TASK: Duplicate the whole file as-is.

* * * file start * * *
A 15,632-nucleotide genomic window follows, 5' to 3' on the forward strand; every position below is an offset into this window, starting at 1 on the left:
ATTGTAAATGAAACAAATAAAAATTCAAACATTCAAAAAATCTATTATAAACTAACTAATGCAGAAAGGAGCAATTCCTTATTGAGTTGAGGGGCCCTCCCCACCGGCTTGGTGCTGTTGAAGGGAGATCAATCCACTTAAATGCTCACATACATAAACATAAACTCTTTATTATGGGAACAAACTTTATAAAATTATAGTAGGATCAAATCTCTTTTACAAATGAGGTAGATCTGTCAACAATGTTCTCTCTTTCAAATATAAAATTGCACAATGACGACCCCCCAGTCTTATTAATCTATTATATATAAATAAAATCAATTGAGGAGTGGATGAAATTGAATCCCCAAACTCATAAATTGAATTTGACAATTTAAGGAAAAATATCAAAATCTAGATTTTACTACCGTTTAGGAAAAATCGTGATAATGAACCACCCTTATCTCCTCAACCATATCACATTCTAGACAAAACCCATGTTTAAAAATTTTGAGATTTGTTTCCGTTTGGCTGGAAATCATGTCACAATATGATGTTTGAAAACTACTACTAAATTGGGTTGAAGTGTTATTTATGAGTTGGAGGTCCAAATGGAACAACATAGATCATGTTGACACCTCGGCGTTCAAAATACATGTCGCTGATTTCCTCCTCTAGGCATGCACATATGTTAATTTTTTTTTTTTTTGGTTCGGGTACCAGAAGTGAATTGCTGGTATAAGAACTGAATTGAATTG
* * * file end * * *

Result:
A 15,632-nucleotide genomic window follows, 5' to 3' on the forward strand; every position below is an offset into this window, starting at 1 on the left:
ATTGTAAATGAAACAAATAAAAATTCAAACATTCAAAAAATCTATTATAAACTAACTAATGCAGAAAGGAGCAATTCCTTATTGAGTTGAGGGGCCCTCCCCACCGGCTTGGTGCTGTTGAAGGGAGATCAATCCACTTAAATGCTCACATACATAAACATAAACTCTTTATTATGGGAACAAACTTTATAAAATTATAGTAGGATCAAATCTCTTTTACAAATGAGGTAGATCTGTCAACAATGTTCTCTCTTTCAAATATAAAATTGCACAATGACGACCCCCCAGTCTTATTAATCTATTATATATAAATAAAATCAATTGAGGAGTGGATGAAATTGAATCCCCAAACTCATAAATTGAATTTGACAATTTAAGGAAAAATATCAAAATCTAGATTTTACTACCGTTTAGGAAAAATCGTGATAATGAACCACCCTTATCTCCTCAACCATATCACATTCTAGACAAAACCCATGTTTAAAAATTTTGAGATTTGTTTCCGTTTGGCTGGAAATCATGTCACAATATGATGTTTGAAAACTACTACTAAATTGGGTTGAAGTGTTATTTATGAGTTGGAGGTCCAAATGGAACAACATAGATCATGTTGACACCTCGGCGTTCAAAATACATGTCGCTGATTTCCTCCTCTAGGCATGCACATATGTTAATTTTTTTTTTTTTTGGTTCGGGTACCAGAAGTGAATTGCTGGTATAAGAACTGAATTGAATTG